One day at work, the psychiatrist Dr. Rose Cotter meets with a recently admitted patient called Laura Weaver. Laura is a PhD student, who appears to be having some kind of mental breakdown, caused by witnessing her professor committing suicide some days earlier. She claims that some kind of entity is trying to kill her, and it pretends to be other people smiling at her. As Rose tries to calm her down, Laura suddenly screams in panic and falls to the floor, convulsing. Rose calls for help, but after making the call she turns to see that Laura is standing on the floor, smiling widely at her. And then she cuts her own throat with the shard from a broken vase.
After this, Rose is understandably upset. And she starts seeing and experiencing things she can’t quite explain. At first, both she and everyone around her believes that it’s the stress and trauma of witnessing a patient committing suicide right in front of her, but as the supernatural occurrences continue she starts noticing the smiling entity Laura mentioned in their brief session. Things escalate quickly, causing misery to both her and everyone around her, including her sister Holly whom she’s already got a strained relationship with ever since the death of their abusive mother, who overdosed when Rose was a child. So, when Rose tries to explain what is happening to her, no one believes her and thinks it’s either the trauma from her childhood flaring up, or even that she’s starting to show traits of her own mother’s mental illness. Desperate for answers, she embarks on a stressful and frightening journey in the hopes of breaking the curse.
Smile is a horror film directed by Parker Finn, which is his directional debut. It is based on his 2020 short Laura Hasn’t Slept. At first, Paramount originally planned for this $17 million dollar budget movie to head straight for a streaming-only release on Paramount+. Thankfully they changed their mind! During the test screening the audience feedback scored much higher than they expected, which prompted them to give the movie a theatrical release. And the budget was already earned back during the opening weekend, where it grossed $22 million, to where Paramount’s distribution chief Chris Aronson said it exceeded their wildest expectations.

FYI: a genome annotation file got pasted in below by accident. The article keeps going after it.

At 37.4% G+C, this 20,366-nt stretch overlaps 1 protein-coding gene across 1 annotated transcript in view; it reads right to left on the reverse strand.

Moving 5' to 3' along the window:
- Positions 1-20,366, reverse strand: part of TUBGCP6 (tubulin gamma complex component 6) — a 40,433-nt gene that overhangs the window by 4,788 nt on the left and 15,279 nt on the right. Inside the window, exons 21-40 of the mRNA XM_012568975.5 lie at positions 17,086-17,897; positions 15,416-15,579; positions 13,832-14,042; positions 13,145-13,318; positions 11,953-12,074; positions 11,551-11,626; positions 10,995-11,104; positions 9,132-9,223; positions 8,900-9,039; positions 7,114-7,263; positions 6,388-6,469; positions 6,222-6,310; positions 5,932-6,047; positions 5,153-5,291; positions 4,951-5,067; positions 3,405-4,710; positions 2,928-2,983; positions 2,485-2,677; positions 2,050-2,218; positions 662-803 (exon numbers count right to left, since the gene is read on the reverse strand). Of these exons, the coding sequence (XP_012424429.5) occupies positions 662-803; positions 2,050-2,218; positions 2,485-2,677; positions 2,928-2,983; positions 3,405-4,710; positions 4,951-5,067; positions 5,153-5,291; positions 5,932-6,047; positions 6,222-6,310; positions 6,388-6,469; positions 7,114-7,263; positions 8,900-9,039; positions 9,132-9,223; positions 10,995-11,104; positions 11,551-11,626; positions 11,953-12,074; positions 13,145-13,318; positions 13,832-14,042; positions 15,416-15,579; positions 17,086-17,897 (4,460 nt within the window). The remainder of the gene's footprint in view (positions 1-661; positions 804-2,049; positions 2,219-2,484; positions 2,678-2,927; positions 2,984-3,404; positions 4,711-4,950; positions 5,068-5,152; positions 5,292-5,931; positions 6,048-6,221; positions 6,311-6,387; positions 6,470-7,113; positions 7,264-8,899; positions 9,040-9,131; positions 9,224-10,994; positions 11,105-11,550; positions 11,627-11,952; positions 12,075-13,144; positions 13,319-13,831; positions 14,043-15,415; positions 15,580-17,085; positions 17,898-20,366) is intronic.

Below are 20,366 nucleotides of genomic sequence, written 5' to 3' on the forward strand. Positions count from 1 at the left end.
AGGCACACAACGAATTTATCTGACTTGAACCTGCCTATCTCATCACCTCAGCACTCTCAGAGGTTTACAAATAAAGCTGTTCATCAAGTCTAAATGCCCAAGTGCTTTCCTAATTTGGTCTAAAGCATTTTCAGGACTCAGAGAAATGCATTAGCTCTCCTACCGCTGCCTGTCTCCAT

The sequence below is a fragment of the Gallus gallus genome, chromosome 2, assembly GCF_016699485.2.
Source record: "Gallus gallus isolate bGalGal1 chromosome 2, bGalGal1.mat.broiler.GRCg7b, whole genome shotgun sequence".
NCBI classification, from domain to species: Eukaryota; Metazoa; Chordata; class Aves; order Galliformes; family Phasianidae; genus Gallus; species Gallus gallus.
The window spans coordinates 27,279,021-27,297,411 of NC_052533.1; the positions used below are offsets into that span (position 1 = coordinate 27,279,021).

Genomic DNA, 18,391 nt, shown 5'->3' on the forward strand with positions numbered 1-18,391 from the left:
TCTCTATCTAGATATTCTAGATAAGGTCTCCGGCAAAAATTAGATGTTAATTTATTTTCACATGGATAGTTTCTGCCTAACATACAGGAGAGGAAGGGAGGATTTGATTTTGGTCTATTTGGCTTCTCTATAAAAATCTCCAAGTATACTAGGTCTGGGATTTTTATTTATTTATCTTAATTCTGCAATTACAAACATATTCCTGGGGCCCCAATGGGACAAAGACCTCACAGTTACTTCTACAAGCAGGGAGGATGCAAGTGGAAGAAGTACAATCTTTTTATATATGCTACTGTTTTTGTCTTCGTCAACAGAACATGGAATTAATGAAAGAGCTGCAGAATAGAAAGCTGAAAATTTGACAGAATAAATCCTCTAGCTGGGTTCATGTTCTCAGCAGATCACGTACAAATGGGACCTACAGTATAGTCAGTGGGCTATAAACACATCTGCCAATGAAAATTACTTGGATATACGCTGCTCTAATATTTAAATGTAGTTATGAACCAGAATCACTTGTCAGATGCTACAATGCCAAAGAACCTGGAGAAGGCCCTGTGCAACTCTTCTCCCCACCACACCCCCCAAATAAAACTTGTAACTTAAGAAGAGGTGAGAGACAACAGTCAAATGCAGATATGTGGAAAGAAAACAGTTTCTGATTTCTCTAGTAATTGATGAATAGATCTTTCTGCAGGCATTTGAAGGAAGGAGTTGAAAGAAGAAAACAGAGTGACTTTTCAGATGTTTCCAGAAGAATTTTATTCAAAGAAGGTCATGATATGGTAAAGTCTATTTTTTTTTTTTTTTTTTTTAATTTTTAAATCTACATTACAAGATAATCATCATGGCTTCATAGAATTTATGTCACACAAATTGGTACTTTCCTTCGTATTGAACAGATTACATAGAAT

So, Smile has already made a place for itself in the horror genre, proving that using some well-known horror tropes and familiar ideas can still give us an effective experience and make for a good movie. In some ways it highly resembles It Follows (another horror movie that was highly effective and scared the bejeezus out of some people) as well as a little bit of ideas from other movies like for example The Ring. There were even some parts later in the movie which had a little bit of Resident Evil vibes. But most importantly, it also has a flair of its own stuff.
Smile is a horror movie that centers around trauma and its impact on not only the people who experience it, but how those who suffer from trauma may also affect their surroundings. The entity in Smile isn’t just something that wants to scare you and simply kill you, it feasts on emotional pain, which means it must make you suffer. While both the title and the entity displays a surface-level metaphor (how people suffering from trauma and depression are often forced to just “smile” and put on a mask in order to pretend to their surroundings that everything is okay), there are also a few other subjects which is delved a little into, like for example the lackluster healthcare services which often doesn’t give people with mental illnesses the treatment and care they need, how mental illness is something that is highly stigmatized, how people close to those with mental illness may be affected by it, and how those who suffer may get turned away with a “I can’t deal with this right now”, often leaving the sufferer alone and feeling helpless. Smile is a dark and grim horror movie, executed with an obvious understanding of tension building and how to make the jump-scares effective as a whole and with the full context. It’s a curse-themed horror movie that’s got teeth, and it bares them with a smile.
(Screenshots will be added later.)
Writer and director: Parker Finn
Country & year: USA, 2022
Actors: Sosie Bacon, Kyle Gallner, Jessie T. Usher, Robin Weigert, Caitlin Stasey, Kal Penn, Rob Morgan, Gillian Zinser, Judy Reyes, Jack Sochet, Nick Arapoglou, Perry Strong, Matthew Lamb, Dora Kiss